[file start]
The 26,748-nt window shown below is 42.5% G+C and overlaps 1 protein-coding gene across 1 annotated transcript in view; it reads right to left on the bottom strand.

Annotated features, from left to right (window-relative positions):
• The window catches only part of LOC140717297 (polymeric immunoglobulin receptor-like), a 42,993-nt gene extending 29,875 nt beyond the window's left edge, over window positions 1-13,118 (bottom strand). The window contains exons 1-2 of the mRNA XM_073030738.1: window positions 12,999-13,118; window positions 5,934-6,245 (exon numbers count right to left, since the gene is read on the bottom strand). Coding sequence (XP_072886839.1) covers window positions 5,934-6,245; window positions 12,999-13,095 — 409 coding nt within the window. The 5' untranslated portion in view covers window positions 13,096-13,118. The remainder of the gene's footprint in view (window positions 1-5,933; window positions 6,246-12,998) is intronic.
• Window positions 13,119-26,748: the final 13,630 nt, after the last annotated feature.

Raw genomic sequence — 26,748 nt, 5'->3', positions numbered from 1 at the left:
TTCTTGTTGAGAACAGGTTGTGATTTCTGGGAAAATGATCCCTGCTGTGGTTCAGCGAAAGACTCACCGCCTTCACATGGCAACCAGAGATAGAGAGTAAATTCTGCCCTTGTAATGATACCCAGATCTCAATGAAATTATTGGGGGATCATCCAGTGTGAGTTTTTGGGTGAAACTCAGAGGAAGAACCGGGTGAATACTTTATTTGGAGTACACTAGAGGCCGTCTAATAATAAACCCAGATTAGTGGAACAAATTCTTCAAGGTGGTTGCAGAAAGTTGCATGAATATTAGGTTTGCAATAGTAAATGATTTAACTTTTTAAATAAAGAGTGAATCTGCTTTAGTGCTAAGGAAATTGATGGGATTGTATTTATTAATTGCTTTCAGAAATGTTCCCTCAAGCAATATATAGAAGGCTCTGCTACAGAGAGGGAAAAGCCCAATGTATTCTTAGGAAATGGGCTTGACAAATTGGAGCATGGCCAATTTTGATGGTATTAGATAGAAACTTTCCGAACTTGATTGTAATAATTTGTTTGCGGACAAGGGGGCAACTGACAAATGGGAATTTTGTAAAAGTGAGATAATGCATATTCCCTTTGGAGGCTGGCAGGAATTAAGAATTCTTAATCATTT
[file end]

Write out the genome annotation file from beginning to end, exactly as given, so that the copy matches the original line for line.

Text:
The 26,748-nt window shown below is 42.5% G+C and overlaps 1 protein-coding gene across 1 annotated transcript in view; it reads right to left on the bottom strand.

Annotated features, from left to right (window-relative positions):
• The window catches only part of LOC140717297 (polymeric immunoglobulin receptor-like), a 42,993-nt gene extending 29,875 nt beyond the window's left edge, over window positions 1-13,118 (bottom strand). The window contains exons 1-2 of the mRNA XM_073030738.1: window positions 12,999-13,118; window positions 5,934-6,245 (exon numbers count right to left, since the gene is read on the bottom strand). Coding sequence (XP_072886839.1) covers window positions 5,934-6,245; window positions 12,999-13,095 — 409 coding nt within the window. The 5' untranslated portion in view covers window positions 13,096-13,118. The remainder of the gene's footprint in view (window positions 1-5,933; window positions 6,246-12,998) is intronic.
• Window positions 13,119-26,748: the final 13,630 nt, after the last annotated feature.

Raw genomic sequence — 26,748 nt, 5'->3', positions numbered from 1 at the left:
TTCTTGTTGAGAACAGGTTGTGATTTCTGGGAAAATGATCCCTGCTGTGGTTCAGCGAAAGACTCACCGCCTTCACATGGCAACCAGAGATAGAGAGTAAATTCTGCCCTTGTAATGATACCCAGATCTCAATGAAATTATTGGGGGATCATCCAGTGTGAGTTTTTGGGTGAAACTCAGAGGAAGAACCGGGTGAATACTTTATTTGGAGTACACTAGAGGCCGTCTAATAATAAACCCAGATTAGTGGAACAAATTCTTCAAGGTGGTTGCAGAAAGTTGCATGAATATTAGGTTTGCAATAGTAAATGATTTAACTTTTTAAATAAAGAGTGAATCTGCTTTAGTGCTAAGGAAATTGATGGGATTGTATTTATTAATTGCTTTCAGAAATGTTCCCTCAAGCAATATATAGAAGGCTCTGCTACAGAGAGGGAAAAGCCCAATGTATTCTTAGGAAATGGGCTTGACAAATTGGAGCATGGCCAATTTTGATGGTATTAGATAGAAACTTTCCGAACTTGATTGTAATAATTTGTTTGCGGACAAGGGGGCAACTGACAAATGGGAATTTTGTAAAAGTGAGATAATGCATATTCCCTTTGGAGGCTGGCAGGAATTAAGAATTCTTAATCATTT